A clump of rotting seaweed can start the whole process of dune buildings as sand forms around it. Plants take root and Marram dunes build up inland. Several gently sloping sandy shores are backed by sand dunes. As the tide ebbs more and more sand is dried out by the sun and wind. Whenever the on-shore wind blows faster than 10 mph and is driven inland. Usually, it accumulates in dunes which run at right angles to the direction of the prevailing wind.
The landward movement of sand is obstructed by the seaweed and refuse that accumulates along the high tide line. A small fore-dune begins to build up. The humus derived from the rotting seaweed is just enough to allow a few flowering plants to survive. Sea rockets, prickly saltwort, sea beet, and in particular the two kinds of grass sea couch grass and lyme grass, all have creeping root systems that enable them to hand on during onshore gales. Even so, the fiercest of these gales often entirely obliterates the beginnings of the dunes.
Nevertheless, the time comes when the weather is calm over a long enough period to allow sufficient sand and humus to build up to give the main colonizing plant the depth of sand it needs for survival This plant is the marram grass. The increasing depth of sand eventually smothers the original colonists. As the main dune extends towards the sea, another strandline of drift builds up and a new fore-dune develops.
The root system of Marram progressively penetrates many feet deep while its stiff leaves more and more effectively obstruct the landward blowing sand. More leaves appear as the original plant sends out lateral roots; when a shoot is buried by sand it produces a bud that pushes up another vertical shoot. Marram can spread up to 9 am (30ft) sideways and 1m (3ft) vertically in one year. In this way, the dunes stabilize, rapidly increasing in height and width.
To begin with, the bare sand between the Marram tufts is a habitat of such extreme temperature and moisture ranges that no secondary plant colonizer can grow until enough humus from dead bits of Marram windborne plant refuse has accumulated, and a season of wet weather has enabled chance wind-borne seeds to germinate.
At this stage, the original fore-dune colonists reappear, along with sand sedge which binds the surface with long shallow runners, and the tight rosettes of Portland and sea spurge. When these plants die they humus to the sand which helps to contain moisture and provides nutrients for another generation of more tightly packed plants. The establishment of the thick dune vegetation (turf) is underway.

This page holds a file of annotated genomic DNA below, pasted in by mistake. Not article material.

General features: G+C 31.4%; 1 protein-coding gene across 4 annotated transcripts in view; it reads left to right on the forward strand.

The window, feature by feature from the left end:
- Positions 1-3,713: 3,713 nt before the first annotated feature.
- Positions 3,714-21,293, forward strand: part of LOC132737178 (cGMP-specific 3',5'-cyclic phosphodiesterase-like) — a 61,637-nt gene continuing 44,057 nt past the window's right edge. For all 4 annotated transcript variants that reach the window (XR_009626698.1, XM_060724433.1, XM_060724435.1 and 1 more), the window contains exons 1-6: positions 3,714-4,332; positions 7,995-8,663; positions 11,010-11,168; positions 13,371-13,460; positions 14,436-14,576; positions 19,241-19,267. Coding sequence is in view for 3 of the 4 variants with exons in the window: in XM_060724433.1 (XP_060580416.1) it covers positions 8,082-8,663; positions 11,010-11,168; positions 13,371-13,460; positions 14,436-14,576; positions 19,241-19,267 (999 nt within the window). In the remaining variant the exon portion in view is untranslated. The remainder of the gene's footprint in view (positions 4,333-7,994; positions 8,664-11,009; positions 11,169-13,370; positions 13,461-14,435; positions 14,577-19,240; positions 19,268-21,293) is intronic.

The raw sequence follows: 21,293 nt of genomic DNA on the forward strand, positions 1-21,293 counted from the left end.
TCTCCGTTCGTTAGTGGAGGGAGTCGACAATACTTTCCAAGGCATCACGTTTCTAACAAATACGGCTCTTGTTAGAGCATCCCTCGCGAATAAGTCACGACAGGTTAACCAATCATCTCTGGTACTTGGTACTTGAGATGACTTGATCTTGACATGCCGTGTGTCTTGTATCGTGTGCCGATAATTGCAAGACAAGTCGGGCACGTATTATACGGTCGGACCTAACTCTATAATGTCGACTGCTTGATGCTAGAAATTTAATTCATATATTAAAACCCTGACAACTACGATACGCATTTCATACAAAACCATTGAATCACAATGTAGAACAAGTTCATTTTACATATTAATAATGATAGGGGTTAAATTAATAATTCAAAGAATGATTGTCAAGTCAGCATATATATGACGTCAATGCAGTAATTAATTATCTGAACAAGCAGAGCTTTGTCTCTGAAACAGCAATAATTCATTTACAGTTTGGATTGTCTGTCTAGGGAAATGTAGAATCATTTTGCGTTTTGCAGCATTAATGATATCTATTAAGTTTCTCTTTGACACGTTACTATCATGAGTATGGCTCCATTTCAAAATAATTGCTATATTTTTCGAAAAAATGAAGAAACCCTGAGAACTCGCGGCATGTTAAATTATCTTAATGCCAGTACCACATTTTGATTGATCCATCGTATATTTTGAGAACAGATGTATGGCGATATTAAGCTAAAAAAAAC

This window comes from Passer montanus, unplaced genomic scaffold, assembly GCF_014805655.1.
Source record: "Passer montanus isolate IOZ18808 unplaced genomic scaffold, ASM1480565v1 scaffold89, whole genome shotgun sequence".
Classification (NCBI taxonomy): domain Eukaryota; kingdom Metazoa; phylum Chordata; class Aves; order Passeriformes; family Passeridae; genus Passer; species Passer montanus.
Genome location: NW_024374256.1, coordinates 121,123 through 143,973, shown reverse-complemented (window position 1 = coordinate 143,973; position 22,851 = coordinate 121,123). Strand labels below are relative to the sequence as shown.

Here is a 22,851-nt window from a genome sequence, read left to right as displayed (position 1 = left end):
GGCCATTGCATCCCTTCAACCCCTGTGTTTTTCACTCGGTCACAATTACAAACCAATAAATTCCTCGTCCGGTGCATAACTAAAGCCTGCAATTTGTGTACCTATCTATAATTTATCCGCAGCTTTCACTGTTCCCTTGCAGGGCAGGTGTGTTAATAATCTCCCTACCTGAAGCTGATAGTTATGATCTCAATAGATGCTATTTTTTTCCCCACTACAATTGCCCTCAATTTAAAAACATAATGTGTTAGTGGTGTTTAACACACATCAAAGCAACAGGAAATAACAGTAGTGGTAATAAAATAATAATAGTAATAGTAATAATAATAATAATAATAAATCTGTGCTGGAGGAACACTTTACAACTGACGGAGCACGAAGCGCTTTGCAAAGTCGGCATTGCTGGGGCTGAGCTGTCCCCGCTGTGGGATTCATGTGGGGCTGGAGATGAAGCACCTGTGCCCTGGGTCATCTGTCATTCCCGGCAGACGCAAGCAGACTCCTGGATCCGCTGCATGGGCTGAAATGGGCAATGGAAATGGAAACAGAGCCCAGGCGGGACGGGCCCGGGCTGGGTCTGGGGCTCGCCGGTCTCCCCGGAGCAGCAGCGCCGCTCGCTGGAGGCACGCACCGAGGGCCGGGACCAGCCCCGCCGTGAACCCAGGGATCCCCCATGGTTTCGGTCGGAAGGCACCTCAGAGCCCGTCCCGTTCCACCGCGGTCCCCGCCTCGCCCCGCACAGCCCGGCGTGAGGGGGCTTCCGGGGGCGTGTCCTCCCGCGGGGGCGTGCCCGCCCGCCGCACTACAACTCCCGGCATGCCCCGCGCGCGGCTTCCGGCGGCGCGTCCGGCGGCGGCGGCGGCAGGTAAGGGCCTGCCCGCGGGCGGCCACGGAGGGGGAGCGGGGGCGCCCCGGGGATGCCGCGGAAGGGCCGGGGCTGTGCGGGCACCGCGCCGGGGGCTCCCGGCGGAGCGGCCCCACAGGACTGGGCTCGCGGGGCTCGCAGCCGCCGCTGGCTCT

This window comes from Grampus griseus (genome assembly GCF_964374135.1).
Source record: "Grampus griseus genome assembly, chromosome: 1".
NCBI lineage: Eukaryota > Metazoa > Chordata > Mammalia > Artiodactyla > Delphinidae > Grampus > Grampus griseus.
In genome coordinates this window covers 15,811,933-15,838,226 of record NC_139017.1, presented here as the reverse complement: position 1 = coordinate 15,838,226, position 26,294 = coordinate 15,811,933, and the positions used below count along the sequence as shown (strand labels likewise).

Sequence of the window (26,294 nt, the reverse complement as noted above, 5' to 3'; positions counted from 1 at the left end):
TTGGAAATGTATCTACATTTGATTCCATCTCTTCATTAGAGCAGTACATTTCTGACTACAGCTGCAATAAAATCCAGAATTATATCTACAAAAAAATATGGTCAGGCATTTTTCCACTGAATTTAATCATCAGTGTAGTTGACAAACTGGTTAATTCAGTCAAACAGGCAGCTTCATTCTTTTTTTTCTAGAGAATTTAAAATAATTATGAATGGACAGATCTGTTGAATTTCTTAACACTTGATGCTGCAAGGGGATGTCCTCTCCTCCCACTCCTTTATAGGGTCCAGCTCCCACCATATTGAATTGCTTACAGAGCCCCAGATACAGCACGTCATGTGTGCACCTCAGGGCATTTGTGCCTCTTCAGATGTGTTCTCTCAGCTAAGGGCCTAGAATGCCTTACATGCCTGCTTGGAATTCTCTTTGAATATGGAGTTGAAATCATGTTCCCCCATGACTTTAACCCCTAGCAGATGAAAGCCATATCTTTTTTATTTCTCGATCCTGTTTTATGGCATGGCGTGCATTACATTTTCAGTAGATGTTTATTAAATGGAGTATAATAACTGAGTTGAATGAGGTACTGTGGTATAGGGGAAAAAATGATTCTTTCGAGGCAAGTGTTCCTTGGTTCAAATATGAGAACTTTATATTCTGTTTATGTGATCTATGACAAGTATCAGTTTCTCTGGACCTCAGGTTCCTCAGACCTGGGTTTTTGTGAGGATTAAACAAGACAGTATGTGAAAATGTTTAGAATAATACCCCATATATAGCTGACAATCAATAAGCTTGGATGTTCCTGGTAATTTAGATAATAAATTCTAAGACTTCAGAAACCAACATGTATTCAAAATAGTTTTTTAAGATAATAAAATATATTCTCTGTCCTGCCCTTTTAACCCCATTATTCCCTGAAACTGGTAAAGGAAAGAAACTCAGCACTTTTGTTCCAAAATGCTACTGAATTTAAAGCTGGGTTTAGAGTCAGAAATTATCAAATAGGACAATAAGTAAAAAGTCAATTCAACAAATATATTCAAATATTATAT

Adapting to Extremes
Sand Dunes plants have several features that allow them to survive the gale force winds the drying heat, the lack of moisture, and the wind-borne salt. Several have deep and extensive root systems to reach the water underground and to anchor them securely. The scarlet pimpernel, for example, which also grows inland on non-sandy soil, develops much more extensive roots than its inland counterpart and grows almost horizontally to minimize the buffeting from the wind.
The rosette plants too are protected from the wind by hugging the ground closely. Sea-holly and sea bindweed have stiff varnished leaves which help to reduce water loss and give protection against abrasion by blown sand. The hairiness, even downiness, of many other plants such as common stork’s-bill traps dew on their stalks and leaves. Winter annuals such as chickweeds and early forget–me-nots, thicken the turf. Their seeds germinate in autumn and survive the wet winter as seedlings, to flower and set seed again before the drought and heat of summer threatens survival.
At this stage of the vegetation, rabbits begin to browse the turf their droppings add to the supply of plant nutrients. By now the Marram has almost completely disappeared because it can survive only where bare new sand is plentiful. Mosses and lichens eventually cover these landward dunes which look more-grey than yellow due to the amount of grey dog lichen growing on them.
Where Sand Dunes Meet Land